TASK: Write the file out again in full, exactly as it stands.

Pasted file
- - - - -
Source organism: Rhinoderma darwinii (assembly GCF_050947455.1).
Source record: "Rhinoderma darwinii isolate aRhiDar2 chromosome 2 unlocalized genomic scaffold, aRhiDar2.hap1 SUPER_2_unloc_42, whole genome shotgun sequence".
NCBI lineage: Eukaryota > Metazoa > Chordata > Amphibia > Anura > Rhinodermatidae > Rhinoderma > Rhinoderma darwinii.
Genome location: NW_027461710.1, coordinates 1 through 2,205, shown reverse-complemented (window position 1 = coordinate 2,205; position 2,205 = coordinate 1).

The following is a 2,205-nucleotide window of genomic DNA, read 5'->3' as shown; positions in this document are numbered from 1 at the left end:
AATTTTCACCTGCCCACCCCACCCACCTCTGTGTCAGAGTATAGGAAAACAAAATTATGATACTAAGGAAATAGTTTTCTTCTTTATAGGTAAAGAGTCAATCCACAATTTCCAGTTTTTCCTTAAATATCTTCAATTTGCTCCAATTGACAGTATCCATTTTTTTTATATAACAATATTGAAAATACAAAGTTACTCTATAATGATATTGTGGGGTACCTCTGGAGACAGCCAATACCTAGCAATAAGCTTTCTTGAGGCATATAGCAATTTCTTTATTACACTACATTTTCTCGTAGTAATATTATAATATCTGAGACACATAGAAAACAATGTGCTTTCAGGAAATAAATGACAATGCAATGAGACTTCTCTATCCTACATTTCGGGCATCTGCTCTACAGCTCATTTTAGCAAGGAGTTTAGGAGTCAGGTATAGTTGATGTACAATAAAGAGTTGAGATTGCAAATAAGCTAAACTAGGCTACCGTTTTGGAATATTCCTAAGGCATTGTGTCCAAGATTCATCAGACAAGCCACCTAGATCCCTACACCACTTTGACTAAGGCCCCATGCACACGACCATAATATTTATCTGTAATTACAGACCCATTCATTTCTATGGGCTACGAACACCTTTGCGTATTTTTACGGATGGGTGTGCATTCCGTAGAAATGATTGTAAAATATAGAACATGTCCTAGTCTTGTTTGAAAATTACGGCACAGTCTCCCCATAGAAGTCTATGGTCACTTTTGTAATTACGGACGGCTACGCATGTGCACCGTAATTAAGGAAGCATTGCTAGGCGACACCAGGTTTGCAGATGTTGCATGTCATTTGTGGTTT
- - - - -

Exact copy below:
Source organism: Rhinoderma darwinii (assembly GCF_050947455.1).
Source record: "Rhinoderma darwinii isolate aRhiDar2 chromosome 2 unlocalized genomic scaffold, aRhiDar2.hap1 SUPER_2_unloc_42, whole genome shotgun sequence".
NCBI lineage: Eukaryota > Metazoa > Chordata > Amphibia > Anura > Rhinodermatidae > Rhinoderma > Rhinoderma darwinii.
Genome location: NW_027461710.1, coordinates 1 through 2,205, shown reverse-complemented (window position 1 = coordinate 2,205; position 2,205 = coordinate 1).

The following is a 2,205-nucleotide window of genomic DNA, read 5'->3' as shown; positions in this document are numbered from 1 at the left end:
AATTTTCACCTGCCCACCCCACCCACCTCTGTGTCAGAGTATAGGAAAACAAAATTATGATACTAAGGAAATAGTTTTCTTCTTTATAGGTAAAGAGTCAATCCACAATTTCCAGTTTTTCCTTAAATATCTTCAATTTGCTCCAATTGACAGTATCCATTTTTTTTATATAACAATATTGAAAATACAAAGTTACTCTATAATGATATTGTGGGGTACCTCTGGAGACAGCCAATACCTAGCAATAAGCTTTCTTGAGGCATATAGCAATTTCTTTATTACACTACATTTTCTCGTAGTAATATTATAATATCTGAGACACATAGAAAACAATGTGCTTTCAGGAAATAAATGACAATGCAATGAGACTTCTCTATCCTACATTTCGGGCATCTGCTCTACAGCTCATTTTAGCAAGGAGTTTAGGAGTCAGGTATAGTTGATGTACAATAAAGAGTTGAGATTGCAAATAAGCTAAACTAGGCTACCGTTTTGGAATATTCCTAAGGCATTGTGTCCAAGATTCATCAGACAAGCCACCTAGATCCCTACACCACTTTGACTAAGGCCCCATGCACACGACCATAATATTTATCTGTAATTACAGACCCATTCATTTCTATGGGCTACGAACACCTTTGCGTATTTTTACGGATGGGTGTGCATTCCGTAGAAATGATTGTAAAATATAGAACATGTCCTAGTCTTGTTTGAAAATTACGGCACAGTCTCCCCATAGAAGTCTATGGTCACTTTTGTAATTACGGACGGCTACGCATGTGCACCGTAATTAAGGAAGCATTGCTAGGCGACACCAGGTTTGCAGATGTTGCATGTCATTTGTGGTTT